But the libertarian wing of the Republican Party has shown skepticism. Senator Rand Paul, a Republican from Kentucky, said Trump needed to consult Congress.

“Our prior interventions in this region have done nothing to make us safer, and Syria will be no different,” Paul said in a statement.

Beyond the issue of legality, congressional members have also raised questions about whether Trump’s actions would entangle the US further in a conflict that has drawn in everyone from Qatar and Saudi Arabia to Russia, Iran and Hezbollah.

In a joint statement sent to Middle East Eye, Representatives Keith Ellison, Raúl Grijalva and Mark Pocan - leaders of the Congressional Progressive Caucus - said that Trump’s Syria strikes “could pull the United States into a regional war and escalate this unprecedented humanitarian crisis”.

The progressive lawmakers also said Trump should “immediately abandon his inhumane ban on refugees from Syria”.

Representative Tulsi Gabbard, a Democrat from Hawaii who courted controversy after visiting Syrian President Bashar al-Assad in January, went further than many lawmakers by questioning whether the Syrian president ordered the chemical weapons attack.

“This administration has acted recklessly without care or consideration of the dire consequences of the United States attack on Syria without waiting for the collection of evidence from the scene of the chemical poisoning,” Gabbard said in a statement.

She added that if Assad did commit the attack, she would call for the International Criminal Court to prosecute him.

It is unclear if the US missile strikes will heighten Washington’s involvement in the Syrian civil war, or whether it was a one-off operation meant to signal to Syria that Washington is serious about preventing chemical weapons attacks.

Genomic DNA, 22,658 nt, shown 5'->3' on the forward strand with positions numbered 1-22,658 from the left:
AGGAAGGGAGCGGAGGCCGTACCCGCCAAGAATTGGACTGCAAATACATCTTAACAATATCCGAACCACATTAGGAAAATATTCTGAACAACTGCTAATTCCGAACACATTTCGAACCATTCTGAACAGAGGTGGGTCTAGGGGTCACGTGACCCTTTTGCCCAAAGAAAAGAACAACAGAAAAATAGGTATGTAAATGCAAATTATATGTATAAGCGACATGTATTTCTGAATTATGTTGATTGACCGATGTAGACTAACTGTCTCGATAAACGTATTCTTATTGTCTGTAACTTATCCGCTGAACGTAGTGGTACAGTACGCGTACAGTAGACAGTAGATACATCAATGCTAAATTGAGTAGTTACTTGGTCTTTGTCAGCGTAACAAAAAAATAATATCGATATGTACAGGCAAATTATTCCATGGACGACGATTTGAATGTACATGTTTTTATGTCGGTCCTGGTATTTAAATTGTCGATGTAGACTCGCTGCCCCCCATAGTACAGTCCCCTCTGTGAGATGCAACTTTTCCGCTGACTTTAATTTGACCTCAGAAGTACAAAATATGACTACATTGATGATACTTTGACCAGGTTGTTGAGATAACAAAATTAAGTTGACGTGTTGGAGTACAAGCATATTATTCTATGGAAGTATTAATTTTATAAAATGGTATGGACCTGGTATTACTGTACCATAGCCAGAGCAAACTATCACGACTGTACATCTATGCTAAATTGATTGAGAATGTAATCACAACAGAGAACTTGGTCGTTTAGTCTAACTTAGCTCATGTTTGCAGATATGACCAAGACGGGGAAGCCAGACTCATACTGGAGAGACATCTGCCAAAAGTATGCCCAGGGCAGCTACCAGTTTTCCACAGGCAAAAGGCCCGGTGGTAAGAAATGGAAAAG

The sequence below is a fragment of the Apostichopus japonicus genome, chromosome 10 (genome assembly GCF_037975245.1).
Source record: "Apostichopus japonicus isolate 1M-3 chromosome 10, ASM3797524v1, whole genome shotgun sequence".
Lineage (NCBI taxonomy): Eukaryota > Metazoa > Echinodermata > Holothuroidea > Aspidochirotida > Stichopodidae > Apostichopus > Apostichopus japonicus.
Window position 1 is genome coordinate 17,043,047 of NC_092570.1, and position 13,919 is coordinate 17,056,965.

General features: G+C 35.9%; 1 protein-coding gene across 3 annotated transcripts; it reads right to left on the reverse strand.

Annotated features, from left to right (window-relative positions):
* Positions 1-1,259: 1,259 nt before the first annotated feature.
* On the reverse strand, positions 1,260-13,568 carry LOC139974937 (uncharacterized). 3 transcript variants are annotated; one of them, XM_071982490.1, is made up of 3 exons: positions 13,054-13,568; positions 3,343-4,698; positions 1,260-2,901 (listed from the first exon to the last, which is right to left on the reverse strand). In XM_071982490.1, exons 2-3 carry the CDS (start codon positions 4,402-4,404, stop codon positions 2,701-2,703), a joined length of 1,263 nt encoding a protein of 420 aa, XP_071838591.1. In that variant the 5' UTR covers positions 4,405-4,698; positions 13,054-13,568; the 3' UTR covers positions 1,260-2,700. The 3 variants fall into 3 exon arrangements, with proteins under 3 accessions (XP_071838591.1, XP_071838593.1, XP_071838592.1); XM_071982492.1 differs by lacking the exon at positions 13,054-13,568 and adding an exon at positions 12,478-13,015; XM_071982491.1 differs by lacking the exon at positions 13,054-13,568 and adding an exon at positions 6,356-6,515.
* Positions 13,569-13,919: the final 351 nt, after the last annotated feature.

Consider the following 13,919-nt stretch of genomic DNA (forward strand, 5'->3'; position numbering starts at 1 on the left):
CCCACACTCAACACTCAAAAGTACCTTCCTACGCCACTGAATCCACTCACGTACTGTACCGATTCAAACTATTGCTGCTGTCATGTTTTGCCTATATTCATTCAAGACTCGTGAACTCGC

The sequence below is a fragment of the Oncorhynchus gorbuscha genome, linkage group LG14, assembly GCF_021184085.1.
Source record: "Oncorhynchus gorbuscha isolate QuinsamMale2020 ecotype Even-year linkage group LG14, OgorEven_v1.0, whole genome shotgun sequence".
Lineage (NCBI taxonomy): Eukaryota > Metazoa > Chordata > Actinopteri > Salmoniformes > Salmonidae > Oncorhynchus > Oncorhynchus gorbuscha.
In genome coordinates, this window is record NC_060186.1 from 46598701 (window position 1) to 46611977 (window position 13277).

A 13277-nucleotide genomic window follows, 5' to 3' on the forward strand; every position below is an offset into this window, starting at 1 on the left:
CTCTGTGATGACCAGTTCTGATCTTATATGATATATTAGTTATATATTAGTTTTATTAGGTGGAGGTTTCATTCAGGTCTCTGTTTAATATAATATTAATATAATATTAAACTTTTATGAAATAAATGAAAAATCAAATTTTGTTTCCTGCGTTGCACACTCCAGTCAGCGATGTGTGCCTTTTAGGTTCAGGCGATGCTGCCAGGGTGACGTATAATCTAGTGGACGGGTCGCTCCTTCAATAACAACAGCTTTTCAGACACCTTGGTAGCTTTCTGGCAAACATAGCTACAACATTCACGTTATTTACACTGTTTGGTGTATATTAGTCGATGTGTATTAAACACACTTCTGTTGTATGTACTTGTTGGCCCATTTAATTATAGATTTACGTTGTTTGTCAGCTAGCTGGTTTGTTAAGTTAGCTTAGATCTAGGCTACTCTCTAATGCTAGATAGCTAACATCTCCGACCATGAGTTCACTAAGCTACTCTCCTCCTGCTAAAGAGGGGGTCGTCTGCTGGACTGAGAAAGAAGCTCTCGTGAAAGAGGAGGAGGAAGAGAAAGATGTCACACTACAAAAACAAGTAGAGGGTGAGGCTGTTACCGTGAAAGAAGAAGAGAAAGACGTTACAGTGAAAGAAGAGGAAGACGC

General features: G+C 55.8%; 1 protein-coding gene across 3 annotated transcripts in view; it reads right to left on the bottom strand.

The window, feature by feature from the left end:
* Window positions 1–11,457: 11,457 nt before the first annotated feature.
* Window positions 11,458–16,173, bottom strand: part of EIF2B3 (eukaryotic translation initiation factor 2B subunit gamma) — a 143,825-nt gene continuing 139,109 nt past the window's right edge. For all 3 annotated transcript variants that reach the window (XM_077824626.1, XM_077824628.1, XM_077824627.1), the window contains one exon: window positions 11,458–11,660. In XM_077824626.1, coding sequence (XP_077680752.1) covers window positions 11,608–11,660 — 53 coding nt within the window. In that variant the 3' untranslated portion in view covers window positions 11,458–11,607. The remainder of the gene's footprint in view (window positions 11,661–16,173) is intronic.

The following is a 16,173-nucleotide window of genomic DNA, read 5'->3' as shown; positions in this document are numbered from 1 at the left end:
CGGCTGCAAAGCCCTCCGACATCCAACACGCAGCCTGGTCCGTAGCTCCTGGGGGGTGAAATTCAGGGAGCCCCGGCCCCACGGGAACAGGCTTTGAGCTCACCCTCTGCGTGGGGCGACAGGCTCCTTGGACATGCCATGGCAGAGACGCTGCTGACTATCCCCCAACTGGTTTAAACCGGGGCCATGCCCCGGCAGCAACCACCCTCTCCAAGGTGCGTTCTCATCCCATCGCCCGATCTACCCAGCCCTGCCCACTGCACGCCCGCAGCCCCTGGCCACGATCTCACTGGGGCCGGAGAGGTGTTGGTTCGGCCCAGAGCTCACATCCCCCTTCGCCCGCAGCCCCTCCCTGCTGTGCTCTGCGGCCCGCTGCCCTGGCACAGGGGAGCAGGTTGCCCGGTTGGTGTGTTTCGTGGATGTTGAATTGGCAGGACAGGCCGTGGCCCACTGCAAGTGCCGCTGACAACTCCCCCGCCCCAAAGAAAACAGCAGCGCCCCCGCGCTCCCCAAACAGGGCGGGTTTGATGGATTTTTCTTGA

But in response to the strikes, the Russian government said it would bolster Syrian air defense. Even more significantly, the Kremlin announced that it would suspend its information-sharing channel with the US military designed to avoid clashes between the two air forces in the crowded skies of Syria, where the US is bombing IS and Russia is bombing various rebel groups.

To stave off further US escalation in Syria, the Friends Committee on National Legislation, a Quaker group long opposed to US intervention in Syria, is calling for a regional solution to the Syrian civil war that would bring Russia and the US together.

The group wants the Trump administration to “immediately meet with Russia, Iran, and the Gulf States to revive international negotiations that will lead to a diplomatic solution” in Syria. Other anti-war groups have issued similar calls.

Blatant violation

Opponents of further US involvement in Syria are calling on Congress to suspend its recess and come back to Washington to force a vote on any US military strikes on Syria.

Kate Gould, the Middle East policy director for the Friends Committee on National Legislation, said a vote on military action in Syria would be a first step for Congress to reclaim its war-making power.

“When we see this blatant violation of US and international law when Congress has been sidelined, it is more than worthy to bring Congress back and force a vote. That’s essential,” she told MEE.

Gould said that Congress could act to prohibit funding US military action in Syria. One bill, authored by Representative Barbara Lee, would block the US from allocating money to troop deployment in Syria.

The Institute for Policy Studies’ Bennis agreed.

“Congress should come back to Washington, and they should put on the agenda the question of whether or not to authorize military force in Syria,” Bennis told MEE. “And they should decide no. They should take the responsibility and say there is no money, not one penny to be allocated on war in Syria. Period, full stop.”